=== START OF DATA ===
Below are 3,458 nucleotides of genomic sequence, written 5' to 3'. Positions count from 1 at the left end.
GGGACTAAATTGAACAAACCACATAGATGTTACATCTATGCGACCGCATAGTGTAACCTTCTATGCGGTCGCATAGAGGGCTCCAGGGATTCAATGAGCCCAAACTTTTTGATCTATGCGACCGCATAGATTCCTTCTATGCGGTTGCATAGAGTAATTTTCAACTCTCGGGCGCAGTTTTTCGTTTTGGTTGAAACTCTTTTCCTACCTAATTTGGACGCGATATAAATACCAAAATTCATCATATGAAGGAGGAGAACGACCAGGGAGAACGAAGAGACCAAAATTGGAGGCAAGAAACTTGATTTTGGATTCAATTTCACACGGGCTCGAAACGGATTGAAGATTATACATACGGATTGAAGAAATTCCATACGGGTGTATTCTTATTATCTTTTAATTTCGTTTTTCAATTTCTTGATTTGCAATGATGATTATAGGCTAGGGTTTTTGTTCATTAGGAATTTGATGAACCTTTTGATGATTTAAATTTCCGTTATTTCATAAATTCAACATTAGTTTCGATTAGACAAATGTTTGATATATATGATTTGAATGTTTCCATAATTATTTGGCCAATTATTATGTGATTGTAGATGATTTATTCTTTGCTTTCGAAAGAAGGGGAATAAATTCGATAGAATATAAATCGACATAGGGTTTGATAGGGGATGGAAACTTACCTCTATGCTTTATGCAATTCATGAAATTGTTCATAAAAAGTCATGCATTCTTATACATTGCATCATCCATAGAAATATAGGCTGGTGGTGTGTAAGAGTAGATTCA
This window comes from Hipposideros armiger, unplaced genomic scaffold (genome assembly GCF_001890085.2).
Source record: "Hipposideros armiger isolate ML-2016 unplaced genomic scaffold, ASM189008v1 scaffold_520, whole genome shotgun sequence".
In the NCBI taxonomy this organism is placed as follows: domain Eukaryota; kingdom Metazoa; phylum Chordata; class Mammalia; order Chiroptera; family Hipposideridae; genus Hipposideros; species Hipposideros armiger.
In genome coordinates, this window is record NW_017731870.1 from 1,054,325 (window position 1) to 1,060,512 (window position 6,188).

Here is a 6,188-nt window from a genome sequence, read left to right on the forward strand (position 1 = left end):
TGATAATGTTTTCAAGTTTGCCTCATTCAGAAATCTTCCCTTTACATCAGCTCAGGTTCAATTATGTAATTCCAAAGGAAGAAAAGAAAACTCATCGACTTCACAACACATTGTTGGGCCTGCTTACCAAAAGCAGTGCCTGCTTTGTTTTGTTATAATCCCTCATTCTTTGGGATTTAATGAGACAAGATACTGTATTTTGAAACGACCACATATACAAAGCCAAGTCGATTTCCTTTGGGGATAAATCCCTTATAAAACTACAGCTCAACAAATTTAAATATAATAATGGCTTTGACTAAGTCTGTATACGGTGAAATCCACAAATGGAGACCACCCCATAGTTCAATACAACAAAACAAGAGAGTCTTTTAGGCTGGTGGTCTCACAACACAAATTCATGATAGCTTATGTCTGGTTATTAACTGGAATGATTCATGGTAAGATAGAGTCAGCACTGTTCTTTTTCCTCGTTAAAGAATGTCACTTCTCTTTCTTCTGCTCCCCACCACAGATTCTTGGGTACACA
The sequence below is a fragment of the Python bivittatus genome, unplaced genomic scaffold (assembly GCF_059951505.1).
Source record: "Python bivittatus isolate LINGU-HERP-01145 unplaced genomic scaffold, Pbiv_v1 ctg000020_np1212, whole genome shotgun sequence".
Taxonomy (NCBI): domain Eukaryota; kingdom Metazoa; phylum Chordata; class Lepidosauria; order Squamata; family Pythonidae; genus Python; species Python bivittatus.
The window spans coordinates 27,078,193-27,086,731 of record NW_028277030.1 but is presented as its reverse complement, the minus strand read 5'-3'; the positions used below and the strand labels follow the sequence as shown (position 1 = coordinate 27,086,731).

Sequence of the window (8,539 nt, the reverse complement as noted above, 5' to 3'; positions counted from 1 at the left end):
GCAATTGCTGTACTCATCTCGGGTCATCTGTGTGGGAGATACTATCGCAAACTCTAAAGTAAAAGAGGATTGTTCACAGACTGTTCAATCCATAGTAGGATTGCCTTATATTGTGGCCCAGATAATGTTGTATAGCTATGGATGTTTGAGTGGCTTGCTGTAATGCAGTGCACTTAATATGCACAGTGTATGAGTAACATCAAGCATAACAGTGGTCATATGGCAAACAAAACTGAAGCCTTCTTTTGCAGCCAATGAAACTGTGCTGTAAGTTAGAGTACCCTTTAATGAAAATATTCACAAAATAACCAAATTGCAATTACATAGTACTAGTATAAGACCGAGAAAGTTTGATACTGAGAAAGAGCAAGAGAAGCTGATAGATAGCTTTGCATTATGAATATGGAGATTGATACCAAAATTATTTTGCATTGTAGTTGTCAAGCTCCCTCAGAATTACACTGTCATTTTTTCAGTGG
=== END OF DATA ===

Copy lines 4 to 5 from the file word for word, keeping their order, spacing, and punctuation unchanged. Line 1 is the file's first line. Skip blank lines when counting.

Source record: "Hipposideros armiger isolate ML-2016 unplaced genomic scaffold, ASM189008v1 scaffold_520, whole genome shotgun sequence".
In the NCBI taxonomy this organism is placed as follows: domain Eukaryota; kingdom Metazoa; phylum Chordata; class Mammalia; order Chiroptera; family Hipposideridae; genus Hipposideros; species Hipposideros armiger.